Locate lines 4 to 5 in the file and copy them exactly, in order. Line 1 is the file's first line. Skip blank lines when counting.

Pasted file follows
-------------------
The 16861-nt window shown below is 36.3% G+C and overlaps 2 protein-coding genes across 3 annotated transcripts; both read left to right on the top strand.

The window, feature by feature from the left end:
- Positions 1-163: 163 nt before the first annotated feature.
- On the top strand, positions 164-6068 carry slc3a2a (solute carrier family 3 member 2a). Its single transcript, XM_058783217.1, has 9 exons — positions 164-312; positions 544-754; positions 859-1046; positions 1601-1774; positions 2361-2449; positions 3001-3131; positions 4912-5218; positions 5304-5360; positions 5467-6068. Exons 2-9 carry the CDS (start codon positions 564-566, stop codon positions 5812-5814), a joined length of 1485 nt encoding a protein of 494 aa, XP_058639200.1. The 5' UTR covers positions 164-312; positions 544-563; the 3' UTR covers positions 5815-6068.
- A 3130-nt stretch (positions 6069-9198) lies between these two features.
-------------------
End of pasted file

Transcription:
- On the top strand, positions 164-6068 carry slc3a2a (solute carrier family 3 member 2a). Its single transcript, XM_058783217.1, has 9 exons — positions 164-312; positions 544-754; positions 859-1046; positions 1601-1774; positions 2361-2449; positions 3001-3131; positions 4912-5218; positions 5304-5360; positions 5467-6068. Exons 2-9 carry the CDS (start codon positions 564-566, stop codon positions 5812-5814), a joined length of 1485 nt encoding a protein of 494 aa, XP_058639200.1. The 5' UTR covers positions 164-312; positions 544-563; the 3' UTR covers positions 5815-6068.
- A 3130-nt stretch (positions 6069-9198) lies between these two features.